DS: As several of the chapters discuss, Lovecraft’s influence on twenty-first-century culture has been huge and seems to be growing all the time. With comics such as Alan Moore’s Neonomicon and the upcoming Providence, and films such as Prometheus, Lovecraft seems to be everywhere. There is an irony in all this, as it is well known that Lovecraft himself suggested he would have preferred to have lived in a bygone (and somewhat romanticised) combination of the Augustan, Edwardian and Victorian ages. While it is not necessarily the case that this meant he disliked the trappings of modernity that he discerned at the start of the twentieth century, this is how many critics have interpreted his comments. It appears therefore, somewhat incongruous that his work should now be such a part of popular culture, with Cthulhu tee-shirts, board games and Plushes freely available. Perhaps this is a result of commercial imperatives; after all, Lovecraft’s monsters provide an interesting alternative to the more standard trappings of the vampire and zombie that seem to have been exhausted in recent years. Similarly, in this Mythos-eager age, in which every TV show and film seems intent on creating the impression that it is part of a wider universe, the Cthulhu stories (while not strictly collated into a cohesive whole by Lovecraft) provide a ready-made world which writers and film-makers can exploit in their attempts to attract and retain an audience eager for the next big thing. Lastly, we must not forget that while Lovecraft’s writing has been attacked for racism, misanthropy and for being overly reliant on purple prose, his best stories still hold the ability to enthral, shock and terrify; they are simply well-written examples of horror (or weird fiction) that continue to prove how effective he was at engaging his readers.

DM: Specifically looking at the Cthulhu Mythos, what distinguishes Lovecraft’s monsters from those of traditional Gothic horror and science fiction?
DS: Those monsters that have come to be associated with the Cthulhu Mythos: Dagon, Hastur, Mi-Go the Fungi from Yuggoth, Nyarlathotep, Shub-Niggurath, and Cthulhu itself (to name but a few) all offer something distinctly different to those monsters that we more traditionally associate with the Gothic and science fiction. For me, it is the sense of otherness that really makes these figures work; they are unlike anything that had come before them (though of course, Lovecraft did draw upon select aspects of Dunsany and Blackwood in formulating his Cthulhu stories). That is to say that they do not really have human traits. Indeed, while Lovecraft is often criticised for the ‘indescribable’ nature of his monsters, I think that this is a strength; it is much more conducive to imagining something horrific than simply being told what Nyarlathotep looks like in precise and exact detail. I also think that the sense of indifferentism that Lovecraft imbued his stories with also helps differentiate these creatures; it is one thing to have a vampire or zombie who needs humans, if only to feed on them, but it is quite another to have a monster that could not care less about us. This sense of insignificance is much more frightening to many readers; there will never be a sympathetic, sparkly version of Cthulhu!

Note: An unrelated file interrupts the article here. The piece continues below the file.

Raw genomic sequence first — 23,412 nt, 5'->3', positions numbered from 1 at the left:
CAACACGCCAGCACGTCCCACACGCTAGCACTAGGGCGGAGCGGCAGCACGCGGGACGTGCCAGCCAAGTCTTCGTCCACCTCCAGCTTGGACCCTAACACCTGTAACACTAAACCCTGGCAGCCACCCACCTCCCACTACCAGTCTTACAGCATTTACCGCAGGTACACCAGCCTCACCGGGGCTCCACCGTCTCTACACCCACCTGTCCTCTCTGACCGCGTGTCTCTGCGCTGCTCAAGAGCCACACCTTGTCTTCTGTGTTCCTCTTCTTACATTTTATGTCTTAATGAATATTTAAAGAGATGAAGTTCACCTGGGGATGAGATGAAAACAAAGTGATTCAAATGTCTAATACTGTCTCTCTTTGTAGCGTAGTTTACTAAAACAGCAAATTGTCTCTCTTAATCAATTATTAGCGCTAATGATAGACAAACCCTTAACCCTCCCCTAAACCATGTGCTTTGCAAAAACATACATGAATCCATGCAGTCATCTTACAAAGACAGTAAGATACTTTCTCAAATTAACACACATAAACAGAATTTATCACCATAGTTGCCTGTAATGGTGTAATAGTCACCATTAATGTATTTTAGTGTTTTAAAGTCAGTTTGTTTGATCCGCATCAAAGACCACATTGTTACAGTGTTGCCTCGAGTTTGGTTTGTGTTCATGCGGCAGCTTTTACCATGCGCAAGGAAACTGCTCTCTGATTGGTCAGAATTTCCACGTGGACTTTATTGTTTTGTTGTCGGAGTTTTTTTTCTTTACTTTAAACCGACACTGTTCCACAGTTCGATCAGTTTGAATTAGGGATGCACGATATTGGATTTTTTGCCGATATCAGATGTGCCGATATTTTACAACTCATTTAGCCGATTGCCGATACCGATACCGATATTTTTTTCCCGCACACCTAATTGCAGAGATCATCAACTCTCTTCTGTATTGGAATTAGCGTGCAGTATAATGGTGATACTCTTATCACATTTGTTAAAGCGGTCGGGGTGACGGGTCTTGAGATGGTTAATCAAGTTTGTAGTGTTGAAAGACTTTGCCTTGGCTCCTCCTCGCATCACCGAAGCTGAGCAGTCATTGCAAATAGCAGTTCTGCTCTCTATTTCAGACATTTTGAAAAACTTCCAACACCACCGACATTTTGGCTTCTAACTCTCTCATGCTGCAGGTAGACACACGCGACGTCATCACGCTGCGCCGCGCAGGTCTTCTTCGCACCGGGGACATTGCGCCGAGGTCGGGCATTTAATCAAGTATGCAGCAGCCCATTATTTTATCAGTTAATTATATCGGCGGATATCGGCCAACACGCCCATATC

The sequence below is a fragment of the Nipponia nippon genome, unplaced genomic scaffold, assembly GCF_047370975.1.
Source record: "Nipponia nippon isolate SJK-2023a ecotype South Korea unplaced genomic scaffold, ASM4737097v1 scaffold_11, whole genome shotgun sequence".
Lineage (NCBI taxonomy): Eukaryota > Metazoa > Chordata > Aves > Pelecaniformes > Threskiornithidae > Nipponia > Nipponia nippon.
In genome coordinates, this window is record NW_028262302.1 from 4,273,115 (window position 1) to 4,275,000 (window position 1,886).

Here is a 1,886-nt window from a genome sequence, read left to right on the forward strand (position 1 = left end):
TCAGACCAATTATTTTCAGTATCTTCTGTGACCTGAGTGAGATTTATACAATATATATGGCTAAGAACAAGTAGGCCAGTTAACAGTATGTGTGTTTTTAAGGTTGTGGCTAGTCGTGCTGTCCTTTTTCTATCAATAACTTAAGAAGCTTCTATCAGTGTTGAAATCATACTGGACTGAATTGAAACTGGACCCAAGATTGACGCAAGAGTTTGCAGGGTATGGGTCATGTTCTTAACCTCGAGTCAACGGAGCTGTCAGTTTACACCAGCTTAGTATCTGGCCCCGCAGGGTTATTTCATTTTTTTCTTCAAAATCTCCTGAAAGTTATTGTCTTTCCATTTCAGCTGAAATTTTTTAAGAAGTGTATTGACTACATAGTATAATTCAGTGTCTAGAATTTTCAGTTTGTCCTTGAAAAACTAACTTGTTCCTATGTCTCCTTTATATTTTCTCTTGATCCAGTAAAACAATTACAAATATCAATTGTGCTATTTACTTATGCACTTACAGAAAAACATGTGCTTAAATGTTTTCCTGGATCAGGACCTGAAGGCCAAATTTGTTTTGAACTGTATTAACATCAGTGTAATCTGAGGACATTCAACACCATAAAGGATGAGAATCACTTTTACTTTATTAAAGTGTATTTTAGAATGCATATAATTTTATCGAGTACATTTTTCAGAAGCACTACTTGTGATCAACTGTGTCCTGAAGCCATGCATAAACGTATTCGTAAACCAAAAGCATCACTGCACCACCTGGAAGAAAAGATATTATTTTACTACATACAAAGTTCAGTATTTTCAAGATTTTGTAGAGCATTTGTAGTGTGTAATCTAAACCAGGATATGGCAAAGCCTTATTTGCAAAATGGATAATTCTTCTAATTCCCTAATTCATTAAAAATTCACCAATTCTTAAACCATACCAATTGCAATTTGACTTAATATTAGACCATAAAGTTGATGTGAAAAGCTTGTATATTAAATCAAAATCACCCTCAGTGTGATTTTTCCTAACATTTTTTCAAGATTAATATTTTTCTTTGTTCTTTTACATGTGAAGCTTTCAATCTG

DM: How did you hope to contribute debates on the author with New Critical Essays on H. P. Lovecraft?
DS: As I have mentioned, Lovecraft is a challenging writer in a variety of ways, and while a select band of scholars have been exploring the artistic and critical nuances of his work for a number of years, this work has tended to be released by niche publishers and read by hardcore aficionados. With New Critical Essays on H.P. Lovecraft, I hope to open Lovecraft up to a more academic audience, while hopefully not alienating those outside the academy. To that end, we have an exciting mixture of established experts (Joshi, Robert Waugh, Donald Burleson) and leading scholars who approach Lovecraft and his work through recognisable frameworks (the Gothic, gender, modernism) offering an intellectually rigorous yet accessible range of chapters.

I also really wanted to document Lovecraft's legacy which seems to grow and grow as more people discover his writing. Therefore, we have chapters that examine Lovecraft's influence on not only more recent contemporary fiction but also art forms including Heavy Metal music, comics, film, television, and board games (to name a few). Indeed, it seems fair to say that traces of Lovecraft can now be found in almost every facet of popular culture, testifying to the power of the writer's work.

DM: Do you have any plans to develop your research interests in Lovecraftian horror further in future?
DS: Yes, Lovecraft’s work is full of returns, be it the return of one of ‘The Old Ones’ or the discovery of some sort of forgotten knowledge that sends a protagonist insane, and I am hoping to keep on in that spirit. I am currently working on a journal article exploring the use of Lovecraft as a character in fiction, centring on comics and graphic novels. I am also at present co-editing a collection on horror fiction (including Lovecraft, of course) with Dr Steve Barfield that should be released in 2014.

New Critical Essays on H.P. Lovecraft (Palgrave, 2013) is available now from all good book sellers!